Receiving the year 2022, the economic expectancies are still much greater than the experts projected in mid-2021. It is very important to know the year-end results of last year to establish forecasts of what the Colombian economy may expect in the short and long term. Therefore, for now, speculations are uncertain and based not only on the pandemic but also on the upcoming presidential and congressional elections.
In 2021, inflation was 5.62%, a figure that helps give an idea of how much several product and service prices can increase in different sectors of the economy.
If to the prior we add the pressure companies have in face of a 10% minimum wage increase, most certainly an inflationary burst will surpass the 2021 figure during the first, or second quarter of 2022, and although they’d expect it to be lower this year, the impact of the prices surge should not be taken lightly as it is an essential indicator of the economic future of the country.
Logically, people will have to expect price hikes for school registration and tuition as well as for leases and tollbooths, for the Compulsory Traffic Accident Insurance (SOAT, for its Spanish acronym), several products of the household basic food basket, and even for the property appraised value taxes.
Estimation of the Fiscal Observatory of the Pontificia Universidad Javeriana shows that the discount and exemption on the property tax for many companies surpasses Col $ 74B.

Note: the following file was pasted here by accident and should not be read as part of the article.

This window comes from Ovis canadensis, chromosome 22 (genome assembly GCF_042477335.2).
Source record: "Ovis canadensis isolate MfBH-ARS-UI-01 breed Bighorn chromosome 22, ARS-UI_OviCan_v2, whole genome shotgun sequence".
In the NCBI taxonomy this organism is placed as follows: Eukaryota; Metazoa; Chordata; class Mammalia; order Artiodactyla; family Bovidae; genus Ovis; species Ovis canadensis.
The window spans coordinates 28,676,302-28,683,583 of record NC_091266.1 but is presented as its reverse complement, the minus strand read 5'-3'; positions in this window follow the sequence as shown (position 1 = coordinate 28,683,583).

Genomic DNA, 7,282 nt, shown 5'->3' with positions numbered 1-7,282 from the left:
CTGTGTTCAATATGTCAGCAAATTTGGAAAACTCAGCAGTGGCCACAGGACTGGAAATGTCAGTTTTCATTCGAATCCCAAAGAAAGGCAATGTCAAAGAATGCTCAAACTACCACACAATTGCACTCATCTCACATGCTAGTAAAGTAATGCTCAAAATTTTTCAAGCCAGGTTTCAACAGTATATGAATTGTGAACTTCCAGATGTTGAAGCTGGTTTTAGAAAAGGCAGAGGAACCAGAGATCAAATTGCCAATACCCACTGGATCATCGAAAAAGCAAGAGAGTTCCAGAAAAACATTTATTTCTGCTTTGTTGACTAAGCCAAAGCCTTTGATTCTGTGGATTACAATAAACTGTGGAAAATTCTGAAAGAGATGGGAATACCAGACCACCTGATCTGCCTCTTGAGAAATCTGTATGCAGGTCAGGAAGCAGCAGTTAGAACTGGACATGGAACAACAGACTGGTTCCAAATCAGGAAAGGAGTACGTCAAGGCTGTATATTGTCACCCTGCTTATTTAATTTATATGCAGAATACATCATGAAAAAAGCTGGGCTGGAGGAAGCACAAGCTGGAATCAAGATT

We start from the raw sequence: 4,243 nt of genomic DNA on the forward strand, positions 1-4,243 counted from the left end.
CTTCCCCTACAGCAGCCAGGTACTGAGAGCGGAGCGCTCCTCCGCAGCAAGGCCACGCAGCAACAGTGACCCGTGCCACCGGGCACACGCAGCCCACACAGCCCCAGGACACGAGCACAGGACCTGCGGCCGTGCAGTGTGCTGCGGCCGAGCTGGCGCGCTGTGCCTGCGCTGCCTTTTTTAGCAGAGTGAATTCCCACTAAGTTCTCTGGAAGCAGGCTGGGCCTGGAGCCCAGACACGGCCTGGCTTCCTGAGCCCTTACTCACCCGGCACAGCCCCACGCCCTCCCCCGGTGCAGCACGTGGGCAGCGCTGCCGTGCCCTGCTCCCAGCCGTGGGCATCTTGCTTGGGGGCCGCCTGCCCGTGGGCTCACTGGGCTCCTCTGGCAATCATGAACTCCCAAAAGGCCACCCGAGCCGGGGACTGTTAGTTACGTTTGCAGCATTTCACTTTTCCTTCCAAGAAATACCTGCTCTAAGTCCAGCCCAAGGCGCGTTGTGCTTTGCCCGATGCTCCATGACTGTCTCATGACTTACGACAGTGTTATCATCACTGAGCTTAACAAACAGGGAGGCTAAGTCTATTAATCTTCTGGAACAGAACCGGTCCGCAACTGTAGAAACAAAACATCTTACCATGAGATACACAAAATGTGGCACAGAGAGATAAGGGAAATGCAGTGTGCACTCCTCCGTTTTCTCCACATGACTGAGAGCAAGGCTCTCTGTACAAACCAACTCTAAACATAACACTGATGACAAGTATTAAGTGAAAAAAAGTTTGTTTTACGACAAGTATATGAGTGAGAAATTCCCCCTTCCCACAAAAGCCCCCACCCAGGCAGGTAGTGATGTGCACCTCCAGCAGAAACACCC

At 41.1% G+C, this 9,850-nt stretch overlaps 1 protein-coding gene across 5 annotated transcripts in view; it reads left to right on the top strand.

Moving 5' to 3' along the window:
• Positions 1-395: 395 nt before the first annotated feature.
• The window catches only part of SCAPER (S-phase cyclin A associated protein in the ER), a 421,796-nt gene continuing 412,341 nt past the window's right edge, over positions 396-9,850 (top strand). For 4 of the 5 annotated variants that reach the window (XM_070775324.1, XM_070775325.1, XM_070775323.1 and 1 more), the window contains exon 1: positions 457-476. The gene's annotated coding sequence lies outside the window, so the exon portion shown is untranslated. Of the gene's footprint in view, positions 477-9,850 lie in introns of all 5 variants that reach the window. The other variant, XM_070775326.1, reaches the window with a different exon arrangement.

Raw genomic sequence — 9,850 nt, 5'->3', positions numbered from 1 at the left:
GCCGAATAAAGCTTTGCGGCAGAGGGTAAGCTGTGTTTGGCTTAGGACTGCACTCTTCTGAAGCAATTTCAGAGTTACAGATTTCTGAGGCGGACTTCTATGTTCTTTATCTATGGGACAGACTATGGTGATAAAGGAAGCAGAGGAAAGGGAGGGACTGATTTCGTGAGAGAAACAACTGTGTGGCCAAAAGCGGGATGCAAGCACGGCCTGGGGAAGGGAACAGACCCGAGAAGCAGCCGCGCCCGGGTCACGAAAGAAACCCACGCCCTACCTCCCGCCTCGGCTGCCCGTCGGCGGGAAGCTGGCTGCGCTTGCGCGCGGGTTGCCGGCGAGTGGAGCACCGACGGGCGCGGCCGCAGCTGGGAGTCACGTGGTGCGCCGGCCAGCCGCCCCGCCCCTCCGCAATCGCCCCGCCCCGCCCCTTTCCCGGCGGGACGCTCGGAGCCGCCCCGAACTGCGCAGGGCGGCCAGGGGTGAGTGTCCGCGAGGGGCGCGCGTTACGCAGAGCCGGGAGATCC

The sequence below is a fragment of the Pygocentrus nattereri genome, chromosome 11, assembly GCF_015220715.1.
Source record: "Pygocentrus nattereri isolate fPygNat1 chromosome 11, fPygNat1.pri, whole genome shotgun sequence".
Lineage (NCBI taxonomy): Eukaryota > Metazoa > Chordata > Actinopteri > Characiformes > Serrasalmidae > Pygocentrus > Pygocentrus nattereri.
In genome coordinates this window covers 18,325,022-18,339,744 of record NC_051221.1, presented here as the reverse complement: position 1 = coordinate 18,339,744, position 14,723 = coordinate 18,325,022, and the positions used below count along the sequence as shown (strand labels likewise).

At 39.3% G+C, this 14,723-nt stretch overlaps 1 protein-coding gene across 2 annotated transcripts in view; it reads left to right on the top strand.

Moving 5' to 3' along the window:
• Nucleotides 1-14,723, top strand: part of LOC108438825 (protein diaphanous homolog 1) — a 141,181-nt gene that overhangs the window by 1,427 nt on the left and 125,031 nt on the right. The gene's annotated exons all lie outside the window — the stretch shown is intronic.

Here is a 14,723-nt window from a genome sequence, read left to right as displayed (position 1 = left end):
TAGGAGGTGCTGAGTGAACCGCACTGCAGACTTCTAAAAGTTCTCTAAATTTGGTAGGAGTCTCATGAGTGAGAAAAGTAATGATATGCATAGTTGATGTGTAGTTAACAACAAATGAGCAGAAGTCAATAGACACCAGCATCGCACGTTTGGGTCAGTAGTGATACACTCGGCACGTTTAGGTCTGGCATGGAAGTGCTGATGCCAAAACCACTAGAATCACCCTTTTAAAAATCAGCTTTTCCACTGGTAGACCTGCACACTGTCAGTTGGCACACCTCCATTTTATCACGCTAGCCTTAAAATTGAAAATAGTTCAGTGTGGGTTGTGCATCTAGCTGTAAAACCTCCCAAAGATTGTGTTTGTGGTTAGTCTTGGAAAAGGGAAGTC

However, behind this inflationary scenario that is brought upon people, we will also see an increase in the collection levels for taxes such as for the Value-added tax (VAT). According to National Tax and Customs Administration (DIAN, for its Spanish acronym) figures, for 2020 the Government collected Col $146.2B, of which 27% was for VAT and 47% for income taxes.
The Ministry of Finance and Public Credit claimed that in 2021 they would collect more on taxes, which would be an indicator of the recovery the economy of the country has had. Currently, they estimate that 2021 taxes would be Col $9 B more than expected.
We know of the discontent for the initiatives for incentivizing collection comes with the pressure they want to exercise over natural persons, who hardly can celebrate a significant increase of minimum wage as they will face inflationary and tax burden margins that will absorb this wage increase.
Many companies have a series of tax discounts and exemptions in income taxes which has the greatest participation in annual collection figures. Estimations of the above-mentioned Observatory have determined that these tax discounts surpass Col $74B.
Certain tax benefits for companies in several sectors have been maintained and also as support incentives for contributing to the socio-economic growth and development of the country. Some of these benefits translate into more jobs to contribute in areas such as research, development, and innovation to increase employability in young people, just to mention some examples, are measures that have a positive impact. The matter is to filter which organizations take advantage of these benefits without providing a beneficial result for the country and the Colombian economy.